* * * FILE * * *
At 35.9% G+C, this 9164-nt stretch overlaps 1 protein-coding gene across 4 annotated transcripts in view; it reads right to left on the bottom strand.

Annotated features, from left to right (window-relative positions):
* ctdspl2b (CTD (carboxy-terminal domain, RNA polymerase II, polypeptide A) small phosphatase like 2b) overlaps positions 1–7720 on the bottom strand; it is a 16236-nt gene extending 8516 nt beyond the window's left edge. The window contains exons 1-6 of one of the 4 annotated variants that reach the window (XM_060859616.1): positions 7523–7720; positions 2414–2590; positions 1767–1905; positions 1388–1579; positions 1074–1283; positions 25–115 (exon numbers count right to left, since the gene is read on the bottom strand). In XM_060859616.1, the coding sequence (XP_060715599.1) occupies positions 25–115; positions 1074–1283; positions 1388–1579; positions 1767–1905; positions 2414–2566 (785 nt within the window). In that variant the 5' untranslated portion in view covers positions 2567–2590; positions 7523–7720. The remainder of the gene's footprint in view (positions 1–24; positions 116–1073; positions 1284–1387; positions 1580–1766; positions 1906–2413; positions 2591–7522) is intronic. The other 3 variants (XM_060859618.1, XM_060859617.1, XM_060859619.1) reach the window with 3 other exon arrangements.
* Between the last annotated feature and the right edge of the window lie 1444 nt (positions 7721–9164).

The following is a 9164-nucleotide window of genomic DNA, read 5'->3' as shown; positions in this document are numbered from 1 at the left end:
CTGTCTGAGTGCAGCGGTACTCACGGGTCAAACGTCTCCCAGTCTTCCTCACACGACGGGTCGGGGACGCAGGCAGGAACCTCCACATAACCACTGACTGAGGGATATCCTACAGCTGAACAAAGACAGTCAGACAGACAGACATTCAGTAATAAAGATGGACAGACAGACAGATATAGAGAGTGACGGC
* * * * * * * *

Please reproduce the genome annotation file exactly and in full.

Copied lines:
At 35.9% G+C, this 9164-nt stretch overlaps 1 protein-coding gene across 4 annotated transcripts in view; it reads right to left on the bottom strand.

Annotated features, from left to right (window-relative positions):
* ctdspl2b (CTD (carboxy-terminal domain, RNA polymerase II, polypeptide A) small phosphatase like 2b) overlaps positions 1–7720 on the bottom strand; it is a 16236-nt gene extending 8516 nt beyond the window's left edge. The window contains exons 1-6 of one of the 4 annotated variants that reach the window (XM_060859616.1): positions 7523–7720; positions 2414–2590; positions 1767–1905; positions 1388–1579; positions 1074–1283; positions 25–115 (exon numbers count right to left, since the gene is read on the bottom strand). In XM_060859616.1, the coding sequence (XP_060715599.1) occupies positions 25–115; positions 1074–1283; positions 1388–1579; positions 1767–1905; positions 2414–2566 (785 nt within the window). In that variant the 5' untranslated portion in view covers positions 2567–2590; positions 7523–7720. The remainder of the gene's footprint in view (positions 1–24; positions 116–1073; positions 1284–1387; positions 1580–1766; positions 1906–2413; positions 2591–7522) is intronic. The other 3 variants (XM_060859618.1, XM_060859617.1, XM_060859619.1) reach the window with 3 other exon arrangements.
* Between the last annotated feature and the right edge of the window lie 1444 nt (positions 7721–9164).

The following is a 9164-nucleotide window of genomic DNA, read 5'->3' as shown; positions in this document are numbered from 1 at the left end:
CTGTCTGAGTGCAGCGGTACTCACGGGTCAAACGTCTCCCAGTCTTCCTCACACGACGGGTCGGGGACGCAGGCAGGAACCTCCACATAACCACTGACTGAGGGATATCCTACAGCTGAACAAAGACAGTCAGACAGACAGACATTCAGTAATAAAGATGGACAGACAGACAGATATAGAGAGTGACGGC